A Stormtrooper’s Journey to Bring a New Hope to Pancreatic Cancer

Home May is a Family Affair A Stormtrooper’s Journey to Bring a New Hope to Pancreatic Cancer

Kevin Doyle is an accomplished sketch artist, a member of the 501st Legion of Stormtroopers and a “Star Wars” aficionado who made national headlines when he walked 501 miles of hope in honor of his late wife, Eileen, who passed away from pancreatic cancer in 2012.

“Star Wars” enthusiast Kevin Doyle walked 501 miles to the Comic-Con International convention in 2015, dressed as a Stormtrooper to honor his late wife, Eileen, who passed away from pancreatic cancer. Here he is by the Golden Gate Bridge at the end of his walk. He made the northbound crossing accompanied by nearly 100 of his fellow 501st Legion members.

“Star Wars” enthusiast Kevin Doyle walked 501 miles to the Comic-Con International convention in 2015, dressed as a Stormtrooper to honor his late wife, Eileen, who passed away from pancreatic cancer. Here he is by the Golden Gate Bridge at the end of his walk. He made the northbound crossing accompanied by nearly 100 of his fellow 501st Legion members.

The “Star Wars” series has always been a passion of Kevin’s. “When A New Hope was released in 1977, it changed my life and the way I see the world. I was mesmerized,” he said.

When Kevin met the love of his life, Eileen, at a party in 2007, their bond over “Stars Wars” was instantaneous.

“Someone at the party brought some ‘Star Wars’ action figures, and as we all stood around the table chatting, Eileen jumped right into the conversation,” Kevin said.

“I was impressed by her mutual enthusiasm for ‘Star Wars’ and remember thinking, ‘She’s a keeper.’”

Two years later, they were married.

When Eileen was diagnosed with pancreatic cancer and passed away in 2012, Kevin was devastated. He knew he had to do something to keep his wife’s memory alive.

“Eileen had walked many of the three-day, 60-mile breast cancer events because she believed that one person can make a difference when they raise awareness, so I knew that if I were to do something in her honor, it would be a walk of some kind.”

“I made a promise to her that no one would ever forget the wonderful person that she was.”

Kevin walked approximately 20 miles a day until he reached Comic-Con. He knew Eileen, who was an avid costumer and would attend 501st Legion events herself, would be with him every step.

“One of my heartbreaks is that we never got that chance to be Stormtroopers together. Once we finally got the kit and I began to assemble the armor, Eileen got sick. As the suit neared completion, it became too unbearable for her to wear it. Eileen troops with me now, every time I wear my armor. I wear it for both us.”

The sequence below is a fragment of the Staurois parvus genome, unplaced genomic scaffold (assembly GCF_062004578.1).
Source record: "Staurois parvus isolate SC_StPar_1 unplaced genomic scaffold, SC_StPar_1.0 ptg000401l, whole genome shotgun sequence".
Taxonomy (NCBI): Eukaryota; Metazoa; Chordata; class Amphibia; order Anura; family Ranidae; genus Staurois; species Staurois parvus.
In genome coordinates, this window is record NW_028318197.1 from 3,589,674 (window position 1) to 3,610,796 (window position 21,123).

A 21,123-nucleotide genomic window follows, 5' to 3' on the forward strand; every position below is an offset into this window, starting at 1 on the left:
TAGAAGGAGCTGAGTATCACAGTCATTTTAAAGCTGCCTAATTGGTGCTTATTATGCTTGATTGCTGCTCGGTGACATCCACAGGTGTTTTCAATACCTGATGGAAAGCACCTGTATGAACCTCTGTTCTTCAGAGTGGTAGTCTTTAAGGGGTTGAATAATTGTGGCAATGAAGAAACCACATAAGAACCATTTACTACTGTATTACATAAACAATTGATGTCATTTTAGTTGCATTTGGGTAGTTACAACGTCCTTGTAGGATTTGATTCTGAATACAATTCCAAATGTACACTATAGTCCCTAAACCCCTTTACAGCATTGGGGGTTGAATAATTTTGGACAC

Throughout the walk, many supporters stopped along the way to take pictures and ask him questions.

“The support was overwhelming,” he said. “The armor was a conversation-starter because ‘Star Wars’ is a universal language…who doesn’t know about ‘Star Wars?’  I got a chuckle that people knew that I was a Stormtrooper from the back side. As they approached from their cars they would cheer me on and yell ‘STORMTROOPER!’

“Even still, someone will come up to me and say ‘Are you that Stormtrooper who walked all those miles for your wife?’”

Kevin Doyle and his wife, Eileen, with ring bearer R2-D2 on their wedding day in October of 2009.

Kevin Doyle and his wife, Eileen, with ring bearer R2-D2 on their wedding day in October of 2009.

Looking back, Kevin knows he created much-needed visibility for a cancer that, despite the dire statistics, is still in the shadows. Like our organization, he advocates for more research and visibility for the disease.

“I knew very little about pancreatic cancer and wished we were able to take advantage of the benefits of the Pancreatic Cancer Action Network when we found out about Eileen’s diagnosis.

The fight against pancreatic cancer needs to be more mainstream. The color purple needs to be as visible as pink is for breast cancer. The visibility will turn into action and participation, which will lead to fundraising, research and a cure,” Kevin said.

When asked about what he remembers most vividly about his wife, Kevin noted her positive and caring disposition.

“Eileen would be heartbroken if I were to let pancreatic cancer mute the person that she was. I instead remember her positive energy, facial expressions, the one-liners, the look in her eyes, her smile and the hugs where my chin would sit on top of her head.”

Similar to the “Star Wars” movies, Kevin said his story is about conquering the Dark Side that pancreatic cancer can bring to people’s lives. The Light Side is the hope, action, awareness and love that keeps people going and will ultimately prevail.

“The farther we walk together, the more it will bring a new hope to those affected by pancreatic cancer,” he said.

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